Software for world building?

Discussion in 'World Building' started by Black Dragon, Jan 28, 2011.

  1. Black Dragon

    Black Dragon Staff Administrator

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    As a fantasy writer, one of the most rewarding things is populating your new world with races and cultures. As the world grows larger, keeping track of your creations can become more challenging.

    Can anyone recommend some good software for this purpose? I've been using a word document for this, but it's becoming unwieldy.

    Also, can anyone recommend map making software?

    Thanks.
     
  2. kjjcarpenter

    kjjcarpenter Master

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    There are none that I know of personally, Antonio. I've been at it for almost five years now, and yes, the note piles get increasingly bigger and continuously unorganised as you go along—although I suppose for you i should supplement the term "note piles" for word document. Call me paranoid, but I think any compilation of ideas on the computer is risky, I stick to exercise books and paper. Technology is too unreliable for me. Don't let that discourage you though.

    What I see as the best way for your world building is to buy an A4 folder with plastic sleeves, and make each sleeve something different. Characters, Places, Religions, etc. I guess this falls under do what I say, not what I do, mine are just piled into a plastic crate for resource, haha!

    As for map making, I'm not sure on software, but it wouldn't give you the result you want anyway. Follow this link: http://www.brodt.dk/peter/maps.html I found this guide years ago and used it for a map I made for a role play many years ago; it provided fairly decent results. It's time consuming, but you will be proud of your work once completed.

    Hope this help. :)
     
  3. Black Dragon

    Black Dragon Staff Administrator

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    My paranoia has taken me in a different direction. When I was growing up my father shared a cautionary tale. A former colleague had spent over a decade in graduate school, but never finished his Ph.D. This fellow had spent years laboring over his dissertation, and had accumulated countless binders full of research. Moreover, the dissertation itself was nearly 3/4 written. But then disaster struck, and his house burned to the ground.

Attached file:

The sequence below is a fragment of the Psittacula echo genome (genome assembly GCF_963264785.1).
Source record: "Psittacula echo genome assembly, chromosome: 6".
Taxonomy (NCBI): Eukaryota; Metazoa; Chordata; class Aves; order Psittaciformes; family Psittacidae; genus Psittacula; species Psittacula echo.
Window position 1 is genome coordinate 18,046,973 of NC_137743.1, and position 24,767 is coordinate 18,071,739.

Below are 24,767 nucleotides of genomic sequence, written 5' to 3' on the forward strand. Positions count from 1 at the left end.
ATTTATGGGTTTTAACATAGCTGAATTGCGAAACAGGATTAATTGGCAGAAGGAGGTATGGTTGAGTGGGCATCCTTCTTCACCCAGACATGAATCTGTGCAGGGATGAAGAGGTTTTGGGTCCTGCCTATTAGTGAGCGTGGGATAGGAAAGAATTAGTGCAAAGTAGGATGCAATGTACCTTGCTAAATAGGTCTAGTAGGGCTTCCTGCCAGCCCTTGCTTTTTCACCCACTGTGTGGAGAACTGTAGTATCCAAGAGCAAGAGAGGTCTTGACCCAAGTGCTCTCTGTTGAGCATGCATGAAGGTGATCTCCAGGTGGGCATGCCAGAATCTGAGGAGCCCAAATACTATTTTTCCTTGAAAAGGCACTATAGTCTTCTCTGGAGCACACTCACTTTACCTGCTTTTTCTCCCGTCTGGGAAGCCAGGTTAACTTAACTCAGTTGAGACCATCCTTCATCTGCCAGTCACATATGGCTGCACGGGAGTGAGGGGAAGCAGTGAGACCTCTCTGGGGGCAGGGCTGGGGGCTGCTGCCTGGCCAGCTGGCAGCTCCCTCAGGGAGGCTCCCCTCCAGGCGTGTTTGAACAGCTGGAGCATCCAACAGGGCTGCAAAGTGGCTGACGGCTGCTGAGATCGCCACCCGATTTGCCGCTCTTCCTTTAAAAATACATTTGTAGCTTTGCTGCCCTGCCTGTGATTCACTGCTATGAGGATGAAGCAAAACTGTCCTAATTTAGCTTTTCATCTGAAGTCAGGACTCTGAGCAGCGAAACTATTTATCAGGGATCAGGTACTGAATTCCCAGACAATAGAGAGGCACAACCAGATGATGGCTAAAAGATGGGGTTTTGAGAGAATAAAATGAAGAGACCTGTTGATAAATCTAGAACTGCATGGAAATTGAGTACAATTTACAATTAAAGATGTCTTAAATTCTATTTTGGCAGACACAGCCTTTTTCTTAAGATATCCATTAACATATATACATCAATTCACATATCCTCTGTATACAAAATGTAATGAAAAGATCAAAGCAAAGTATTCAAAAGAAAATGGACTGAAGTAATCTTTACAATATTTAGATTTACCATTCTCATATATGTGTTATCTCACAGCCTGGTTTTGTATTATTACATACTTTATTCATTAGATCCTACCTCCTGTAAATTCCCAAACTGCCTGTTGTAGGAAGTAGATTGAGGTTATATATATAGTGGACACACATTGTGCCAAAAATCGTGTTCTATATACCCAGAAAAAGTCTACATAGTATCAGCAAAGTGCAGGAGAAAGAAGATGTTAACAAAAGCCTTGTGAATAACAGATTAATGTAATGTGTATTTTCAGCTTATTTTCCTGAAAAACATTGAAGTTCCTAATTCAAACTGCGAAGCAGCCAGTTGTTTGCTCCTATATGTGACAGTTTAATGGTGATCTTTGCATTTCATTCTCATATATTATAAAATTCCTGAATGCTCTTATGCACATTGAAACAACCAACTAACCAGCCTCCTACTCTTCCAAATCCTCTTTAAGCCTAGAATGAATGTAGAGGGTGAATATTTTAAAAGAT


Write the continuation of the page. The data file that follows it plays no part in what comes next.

This was back in the days before desktop computers, or even word-processors. Only one copy of his dissertation existed, and it was gone. He could never muster the will to start again, understandably.

    When I started writing my first book, I took this story heart. Every day I saved the document to my hard drive and to a CD. With each completed section, I emailed it to myself and stored it on a mail server. And once a month I burned another copy to CD and mailed it to my parent's house. My goal was to always have a copy of the manuscript stored digitally in three separate geographic locations.

    And JUST IN CASE the technological apocalypse came and computers vanished from the earth, I printed each completed section and stored it on my bookshelf. Thankfully the worst never happened, and the book was finished without incident.

    These days I'm a bit more laid back, albeit only slightly. At the end of each day I email a copy of my work to a gmail account for storage. I then keep another copy in a folder on Dropbox.com, so it is automatically synchronized across my two computers. And finally, still in anticipation of the apocalypse, I print copies of each chapter and store them in my office at the university. You never know... Road Warrior could be a prophetic warning from the future. ;)
     
  4. kjjcarpenter

    kjjcarpenter Master

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    Now that is a tragic story for the ages. I remember after I finished the first draft of my novel my laptop died. Luckily I had sent a copy to my friend to have a read through weeks before—he never touched the thing—and saved me from pulling out my hair, more than I already was. There were missing parts I needed to fill in, but it was doable. I could imagine this colleague's experience would trample my little tale. One can only imagine the feelings that encompassed him at the time, and even to this day.